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The Encyclical Caritas in Veritate, Christian Tradition and the Modern World

Part of the Ethical Economy book series (SEEP,volume 41)

Abstract

In his most cited sentence, Adam Smith writes that we do not expect our meal from the benevolence of the butcher or the brewer but from their self-interest. Would it not be more correct to say that we expect it from their justice and virtuousness? What does the commandment of universal love mean for a Christian working in economy? Pope Benedict XVI gives answers to these questions in his social encyclical. He uses expressions which seem to be of little practical relevance to business people: gratuitousness, spirit of gift, reciprocity, relationality, etc. These expressions stem from a line of economic thought known as “civil economy” which tries to make fruitful the treasure of scholastic economics, especially the Franciscan School, and other schools of Christian social teaching. The essay strives to explain the meaning of the expressions used in the encyclical and to show their relevance.

Keywords

  • Human Dignity
  • Common Good
  • Social Ethic
  • Christian Tradition
  • Economic Liberalism

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Notes

  1. 1.

     I have used the 2006 edition of Georg Jellinek’s Die Erklärung der Menschen- und Bürgerrechte: Ein Betrag zur Modernen Verfassungsgeschichte, third posthumous edition, revised and completed by Walter Jellinek, 1919. VDM Dr. Müller, publisher, Saarbrücken.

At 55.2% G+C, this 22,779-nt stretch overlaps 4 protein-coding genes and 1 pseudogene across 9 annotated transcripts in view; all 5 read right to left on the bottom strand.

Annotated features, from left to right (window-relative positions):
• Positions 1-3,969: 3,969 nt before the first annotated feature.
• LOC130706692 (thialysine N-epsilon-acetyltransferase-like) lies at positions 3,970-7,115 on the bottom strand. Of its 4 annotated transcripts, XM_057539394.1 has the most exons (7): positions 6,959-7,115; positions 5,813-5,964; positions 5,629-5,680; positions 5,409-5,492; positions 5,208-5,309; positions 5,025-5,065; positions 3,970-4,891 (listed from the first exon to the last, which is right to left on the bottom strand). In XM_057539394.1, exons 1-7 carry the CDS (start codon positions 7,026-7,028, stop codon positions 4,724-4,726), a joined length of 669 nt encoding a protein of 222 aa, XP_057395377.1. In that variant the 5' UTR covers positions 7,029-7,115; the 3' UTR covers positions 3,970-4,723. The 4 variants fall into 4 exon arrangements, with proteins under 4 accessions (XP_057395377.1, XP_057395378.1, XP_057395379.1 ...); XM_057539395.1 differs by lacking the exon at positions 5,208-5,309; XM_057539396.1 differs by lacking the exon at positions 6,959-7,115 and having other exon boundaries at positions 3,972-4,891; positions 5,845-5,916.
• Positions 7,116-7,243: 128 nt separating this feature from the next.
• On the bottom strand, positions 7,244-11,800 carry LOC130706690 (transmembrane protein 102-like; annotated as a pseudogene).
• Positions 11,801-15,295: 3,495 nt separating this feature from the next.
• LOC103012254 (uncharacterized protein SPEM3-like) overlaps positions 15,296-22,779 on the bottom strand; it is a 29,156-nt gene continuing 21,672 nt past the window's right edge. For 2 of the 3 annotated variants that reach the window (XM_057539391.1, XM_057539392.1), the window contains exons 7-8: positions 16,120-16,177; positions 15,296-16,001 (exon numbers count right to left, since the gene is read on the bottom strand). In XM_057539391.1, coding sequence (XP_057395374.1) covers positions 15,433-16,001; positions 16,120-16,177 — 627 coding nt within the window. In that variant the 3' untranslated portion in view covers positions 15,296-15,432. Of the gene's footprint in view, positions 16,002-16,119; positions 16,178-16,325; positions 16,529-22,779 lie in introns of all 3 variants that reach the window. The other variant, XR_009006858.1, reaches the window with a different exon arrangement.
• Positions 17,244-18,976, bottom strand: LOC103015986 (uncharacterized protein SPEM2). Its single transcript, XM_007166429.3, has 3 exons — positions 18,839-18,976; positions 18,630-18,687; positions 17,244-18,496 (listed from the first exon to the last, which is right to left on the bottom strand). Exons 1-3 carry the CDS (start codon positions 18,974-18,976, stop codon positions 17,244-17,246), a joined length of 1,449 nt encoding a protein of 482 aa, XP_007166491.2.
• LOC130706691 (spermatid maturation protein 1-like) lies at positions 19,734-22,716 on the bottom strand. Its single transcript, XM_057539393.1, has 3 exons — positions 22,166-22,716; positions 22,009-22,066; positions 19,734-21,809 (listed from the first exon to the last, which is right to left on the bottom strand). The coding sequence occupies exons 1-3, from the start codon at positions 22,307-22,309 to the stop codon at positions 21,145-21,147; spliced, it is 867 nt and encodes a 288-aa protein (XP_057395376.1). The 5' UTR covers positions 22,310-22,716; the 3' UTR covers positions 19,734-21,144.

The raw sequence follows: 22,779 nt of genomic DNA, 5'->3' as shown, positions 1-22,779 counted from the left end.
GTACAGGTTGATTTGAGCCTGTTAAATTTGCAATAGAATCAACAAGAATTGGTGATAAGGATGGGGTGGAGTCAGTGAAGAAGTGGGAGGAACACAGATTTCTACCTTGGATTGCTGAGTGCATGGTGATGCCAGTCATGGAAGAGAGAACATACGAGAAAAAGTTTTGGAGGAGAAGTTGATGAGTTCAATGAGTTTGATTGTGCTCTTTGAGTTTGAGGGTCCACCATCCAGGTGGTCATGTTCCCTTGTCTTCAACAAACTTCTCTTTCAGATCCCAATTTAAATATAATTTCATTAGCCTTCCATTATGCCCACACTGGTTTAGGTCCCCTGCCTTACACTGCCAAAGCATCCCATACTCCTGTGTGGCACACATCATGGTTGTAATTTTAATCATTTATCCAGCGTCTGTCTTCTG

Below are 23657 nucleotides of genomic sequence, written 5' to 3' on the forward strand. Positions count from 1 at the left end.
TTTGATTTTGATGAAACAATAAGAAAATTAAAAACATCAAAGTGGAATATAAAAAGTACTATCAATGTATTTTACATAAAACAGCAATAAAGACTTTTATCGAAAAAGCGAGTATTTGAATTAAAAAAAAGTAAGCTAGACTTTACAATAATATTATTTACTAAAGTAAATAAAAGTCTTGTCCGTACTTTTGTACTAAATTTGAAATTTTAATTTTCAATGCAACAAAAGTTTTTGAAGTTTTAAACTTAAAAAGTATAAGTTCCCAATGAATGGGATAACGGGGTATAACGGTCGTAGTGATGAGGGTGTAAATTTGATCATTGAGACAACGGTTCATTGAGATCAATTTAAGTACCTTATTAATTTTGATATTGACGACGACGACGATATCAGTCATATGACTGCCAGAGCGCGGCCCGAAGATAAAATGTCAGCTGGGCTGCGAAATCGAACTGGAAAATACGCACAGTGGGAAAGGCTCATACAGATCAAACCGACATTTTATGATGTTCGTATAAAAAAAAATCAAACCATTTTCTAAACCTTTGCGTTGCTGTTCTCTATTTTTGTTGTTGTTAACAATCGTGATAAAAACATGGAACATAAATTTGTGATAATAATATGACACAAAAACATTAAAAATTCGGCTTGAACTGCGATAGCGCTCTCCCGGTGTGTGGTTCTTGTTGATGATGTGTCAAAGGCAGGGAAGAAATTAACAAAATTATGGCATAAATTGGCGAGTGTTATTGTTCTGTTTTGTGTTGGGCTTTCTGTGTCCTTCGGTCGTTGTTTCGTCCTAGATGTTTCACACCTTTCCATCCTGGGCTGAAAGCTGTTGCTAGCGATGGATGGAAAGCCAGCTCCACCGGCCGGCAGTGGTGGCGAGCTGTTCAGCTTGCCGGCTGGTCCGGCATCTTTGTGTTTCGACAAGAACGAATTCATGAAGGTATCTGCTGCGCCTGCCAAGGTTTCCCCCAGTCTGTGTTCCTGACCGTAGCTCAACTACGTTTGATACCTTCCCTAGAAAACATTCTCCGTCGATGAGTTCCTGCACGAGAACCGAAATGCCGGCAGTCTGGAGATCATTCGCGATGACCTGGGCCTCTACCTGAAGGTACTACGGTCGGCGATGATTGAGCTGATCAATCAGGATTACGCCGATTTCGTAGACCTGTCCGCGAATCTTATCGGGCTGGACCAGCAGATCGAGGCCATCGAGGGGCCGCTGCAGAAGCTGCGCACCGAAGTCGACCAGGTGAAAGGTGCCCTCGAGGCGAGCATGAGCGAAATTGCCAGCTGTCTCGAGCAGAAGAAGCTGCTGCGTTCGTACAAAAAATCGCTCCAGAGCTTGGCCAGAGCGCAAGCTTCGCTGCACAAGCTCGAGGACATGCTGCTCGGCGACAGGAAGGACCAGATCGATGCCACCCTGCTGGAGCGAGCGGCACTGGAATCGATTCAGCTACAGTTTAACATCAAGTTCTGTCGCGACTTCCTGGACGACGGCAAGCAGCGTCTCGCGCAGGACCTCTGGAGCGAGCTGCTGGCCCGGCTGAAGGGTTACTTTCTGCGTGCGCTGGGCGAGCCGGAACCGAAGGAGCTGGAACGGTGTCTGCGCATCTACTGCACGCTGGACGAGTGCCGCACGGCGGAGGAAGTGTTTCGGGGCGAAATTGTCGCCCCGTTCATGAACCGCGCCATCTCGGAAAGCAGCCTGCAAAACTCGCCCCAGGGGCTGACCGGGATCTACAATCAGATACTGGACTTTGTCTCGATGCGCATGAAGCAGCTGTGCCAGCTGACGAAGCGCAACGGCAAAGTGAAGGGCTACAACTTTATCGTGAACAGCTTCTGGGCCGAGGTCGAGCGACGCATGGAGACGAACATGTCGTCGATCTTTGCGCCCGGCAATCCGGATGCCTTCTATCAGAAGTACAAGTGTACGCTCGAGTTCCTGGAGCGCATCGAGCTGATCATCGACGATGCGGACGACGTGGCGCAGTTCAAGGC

2. 2.

     Trutz Rendtorff discusses the work of Jellinek in light of this question in Rendtorff (1987). The following reflections on Max Weber and Jellinek are indebted to Rendtorff.

  3. 3.

     Published for the first time under the title: “Die protestantische Ethik und der ‘Geist’ des Kapitalismus,” in Archiv für Sozialwissenschaft und Sozialpolitik, vol. XX and XXI (1905).

  4. 4.

     For an introduction and a first approximation, see Roos (2009); Beretta et al. (2009); Campanini (2009); Brambilla et al. (2009); Melé and Castellà (2010).

  5. 5.

     Perhaps to highlight this aspect, rather than the publication date of Rerum Novarum, Benedict XVI chose the anniversary of Populorum Progressio for his social encyclical.

  6. 6.

     Italics in the original text.

  7. 7.

     John Paul ii (1991 , 34): “It would appear that, on the level of individual nations and of international relations, the free market is the most efficient instrument for utilizing resources and effectively responding to needs.”

  8. 8.

     Cf. for a general survey: Bruni and Zamagni (2004, 2009).

  9. 9.

     Preface of the Christmas Mass which goes back to the fifth century using words of Leo I.

  10. 10.

     The Bible passage Leo I echoes is: “A merchant can hardly remain upright, nor a shopkeeper free from sin; For the sake of profit many sin, and the struggle for wealth blinds the eyes. Like a peg driven between fitted stones, between buying and selling sin is wedged in.” For the negative attitude of Leo I to usury see his Sermon 17, 3, in Leo (1996, 63ff).

  11. 11.

     For more details, see Wood (2002, 112); Langholm (1992, 102ff). The Decretum Gratiani, C. XXIV, q. 3, c. 23, however, also protects merchants from “unusual” taxes and road fares. “Si quis (…) mercatores novis teloneorum et pedaticorum exactionibus molestare temptaverit, donec satisfecerit, conmunione careat Christiana.”

  12. 12.